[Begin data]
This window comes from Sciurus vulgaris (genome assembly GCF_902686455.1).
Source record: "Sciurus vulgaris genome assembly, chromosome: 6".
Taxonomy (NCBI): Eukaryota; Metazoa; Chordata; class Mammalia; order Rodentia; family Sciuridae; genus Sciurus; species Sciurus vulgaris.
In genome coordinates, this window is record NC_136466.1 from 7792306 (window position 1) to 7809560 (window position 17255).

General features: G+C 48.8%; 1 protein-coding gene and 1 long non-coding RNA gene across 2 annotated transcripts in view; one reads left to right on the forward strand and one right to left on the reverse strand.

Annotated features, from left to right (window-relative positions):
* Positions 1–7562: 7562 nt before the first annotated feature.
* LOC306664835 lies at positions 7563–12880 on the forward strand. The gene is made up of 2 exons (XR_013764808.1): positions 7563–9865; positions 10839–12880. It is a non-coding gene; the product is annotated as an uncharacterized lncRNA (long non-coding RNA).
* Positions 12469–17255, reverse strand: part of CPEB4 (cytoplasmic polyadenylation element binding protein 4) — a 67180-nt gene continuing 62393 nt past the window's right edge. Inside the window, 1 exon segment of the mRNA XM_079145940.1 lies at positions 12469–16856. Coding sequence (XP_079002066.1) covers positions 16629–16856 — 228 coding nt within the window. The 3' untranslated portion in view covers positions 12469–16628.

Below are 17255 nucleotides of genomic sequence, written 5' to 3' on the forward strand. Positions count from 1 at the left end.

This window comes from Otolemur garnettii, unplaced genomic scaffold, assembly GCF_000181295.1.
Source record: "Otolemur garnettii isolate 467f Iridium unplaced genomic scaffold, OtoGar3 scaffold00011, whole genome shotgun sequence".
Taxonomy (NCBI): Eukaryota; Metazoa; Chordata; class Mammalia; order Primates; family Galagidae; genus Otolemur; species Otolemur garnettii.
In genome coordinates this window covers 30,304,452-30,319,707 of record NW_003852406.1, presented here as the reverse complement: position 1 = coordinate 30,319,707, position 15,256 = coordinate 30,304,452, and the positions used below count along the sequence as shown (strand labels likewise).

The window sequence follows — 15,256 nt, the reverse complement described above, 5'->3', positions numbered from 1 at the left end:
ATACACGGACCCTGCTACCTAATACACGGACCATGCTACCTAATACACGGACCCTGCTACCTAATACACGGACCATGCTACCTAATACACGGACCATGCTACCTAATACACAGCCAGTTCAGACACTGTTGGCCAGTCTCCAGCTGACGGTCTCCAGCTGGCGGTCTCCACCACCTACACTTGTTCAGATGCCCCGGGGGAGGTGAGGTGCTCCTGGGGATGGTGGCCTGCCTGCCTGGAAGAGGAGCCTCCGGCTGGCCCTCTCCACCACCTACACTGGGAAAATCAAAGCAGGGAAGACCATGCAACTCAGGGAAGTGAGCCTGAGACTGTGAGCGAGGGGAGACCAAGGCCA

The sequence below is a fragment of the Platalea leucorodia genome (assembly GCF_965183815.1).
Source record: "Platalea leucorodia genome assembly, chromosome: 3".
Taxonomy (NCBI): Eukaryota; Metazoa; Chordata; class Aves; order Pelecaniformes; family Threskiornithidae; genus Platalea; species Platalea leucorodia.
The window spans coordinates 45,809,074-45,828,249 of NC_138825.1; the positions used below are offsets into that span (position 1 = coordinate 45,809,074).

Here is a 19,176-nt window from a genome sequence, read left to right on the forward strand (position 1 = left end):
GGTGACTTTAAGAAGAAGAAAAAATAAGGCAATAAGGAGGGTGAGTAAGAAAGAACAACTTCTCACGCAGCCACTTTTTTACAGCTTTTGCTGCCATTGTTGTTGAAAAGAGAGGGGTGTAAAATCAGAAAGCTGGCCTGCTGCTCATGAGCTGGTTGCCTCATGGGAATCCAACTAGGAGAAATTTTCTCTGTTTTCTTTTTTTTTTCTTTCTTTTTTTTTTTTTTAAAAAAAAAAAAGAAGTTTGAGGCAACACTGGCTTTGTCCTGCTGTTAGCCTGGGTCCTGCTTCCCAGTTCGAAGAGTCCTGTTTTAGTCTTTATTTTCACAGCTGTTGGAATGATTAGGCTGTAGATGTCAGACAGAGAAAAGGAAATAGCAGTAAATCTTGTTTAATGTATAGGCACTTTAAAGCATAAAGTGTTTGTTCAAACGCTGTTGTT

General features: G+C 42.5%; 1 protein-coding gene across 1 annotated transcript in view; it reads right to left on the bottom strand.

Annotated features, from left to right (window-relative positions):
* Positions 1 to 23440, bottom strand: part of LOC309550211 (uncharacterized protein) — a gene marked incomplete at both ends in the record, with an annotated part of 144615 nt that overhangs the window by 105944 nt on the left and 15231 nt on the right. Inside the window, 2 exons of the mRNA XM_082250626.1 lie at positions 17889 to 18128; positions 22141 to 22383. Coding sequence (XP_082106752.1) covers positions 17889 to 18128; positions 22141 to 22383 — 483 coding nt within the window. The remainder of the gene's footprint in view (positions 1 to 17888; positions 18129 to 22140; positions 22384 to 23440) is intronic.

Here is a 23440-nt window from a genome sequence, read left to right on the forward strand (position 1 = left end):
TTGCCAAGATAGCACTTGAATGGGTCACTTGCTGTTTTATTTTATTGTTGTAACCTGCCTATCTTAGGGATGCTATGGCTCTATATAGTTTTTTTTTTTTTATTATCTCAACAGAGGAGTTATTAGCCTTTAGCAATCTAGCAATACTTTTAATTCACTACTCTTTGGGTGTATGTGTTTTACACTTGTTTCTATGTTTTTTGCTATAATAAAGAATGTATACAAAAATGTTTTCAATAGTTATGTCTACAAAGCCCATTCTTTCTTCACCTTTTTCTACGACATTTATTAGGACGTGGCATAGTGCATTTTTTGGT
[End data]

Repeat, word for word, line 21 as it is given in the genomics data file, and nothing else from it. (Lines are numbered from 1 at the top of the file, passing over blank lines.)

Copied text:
Here is a 19,176-nt window from a genome sequence, read left to right on the forward strand (position 1 = left end):